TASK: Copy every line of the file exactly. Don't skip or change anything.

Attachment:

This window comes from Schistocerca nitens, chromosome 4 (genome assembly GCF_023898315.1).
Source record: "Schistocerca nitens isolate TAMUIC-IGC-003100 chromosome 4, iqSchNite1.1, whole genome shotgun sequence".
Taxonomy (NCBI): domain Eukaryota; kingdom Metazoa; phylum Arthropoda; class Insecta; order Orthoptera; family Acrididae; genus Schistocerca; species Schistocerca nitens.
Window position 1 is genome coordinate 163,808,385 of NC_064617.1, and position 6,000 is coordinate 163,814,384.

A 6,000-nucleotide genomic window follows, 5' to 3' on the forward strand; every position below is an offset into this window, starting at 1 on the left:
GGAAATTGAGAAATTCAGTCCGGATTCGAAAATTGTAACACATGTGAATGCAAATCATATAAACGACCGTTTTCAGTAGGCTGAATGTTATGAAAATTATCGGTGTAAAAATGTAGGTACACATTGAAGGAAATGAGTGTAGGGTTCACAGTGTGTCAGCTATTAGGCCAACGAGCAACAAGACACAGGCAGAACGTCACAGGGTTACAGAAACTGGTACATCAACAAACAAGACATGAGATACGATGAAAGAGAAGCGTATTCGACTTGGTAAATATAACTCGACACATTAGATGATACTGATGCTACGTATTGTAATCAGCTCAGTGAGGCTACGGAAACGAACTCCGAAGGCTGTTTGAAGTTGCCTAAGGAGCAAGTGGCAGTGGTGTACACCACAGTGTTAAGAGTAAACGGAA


This window comes from Schistocerca nitens, chromosome 4 (genome assembly GCF_023898315.1).
Source record: "Schistocerca nitens isolate TAMUIC-IGC-003100 chromosome 4, iqSchNite1.1, whole genome shotgun sequence".
Taxonomy (NCBI): domain Eukaryota; kingdom Metazoa; phylum Arthropoda; class Insecta; order Orthoptera; family Acrididae; genus Schistocerca; species Schistocerca nitens.
Window position 1 is genome coordinate 163,808,385 of NC_064617.1, and position 6,000 is coordinate 163,814,384.

A 6,000-nucleotide genomic window follows, 5' to 3' on the forward strand; every position below is an offset into this window, starting at 1 on the left:
GGAAATTGAGAAATTCAGTCCGGATTCGAAAATTGTAACACATGTGAATGCAAATCATATAAACGACCGTTTTCAGTAGGCTGAATGTTATGAAAATTATCGGTGTAAAAATGTAGGTACACATTGAAGGAAATGAGTGTAGGGTTCACAGTGTGTCAGCTATTAGGCCAACGAGCAACAAGACACAGGCAGAACGTCACAGGGTTACAGAAACTGGTACATCAACAAACAAGACATGAGATACGATGAAAGAGAAGCGTATTCGACTTGGTAAATATAACTCGACACATTAGATGATACTGATGCTACGTATTGTAATCAGCTCAGTGAGGCTACGGAAACGAACTCCGAAGGCTGTTTGAAGTTGCCTAAGGAGCAAGTGGCAGTGGTGTACACCACAGTGTTAAGAGTAAACGGAA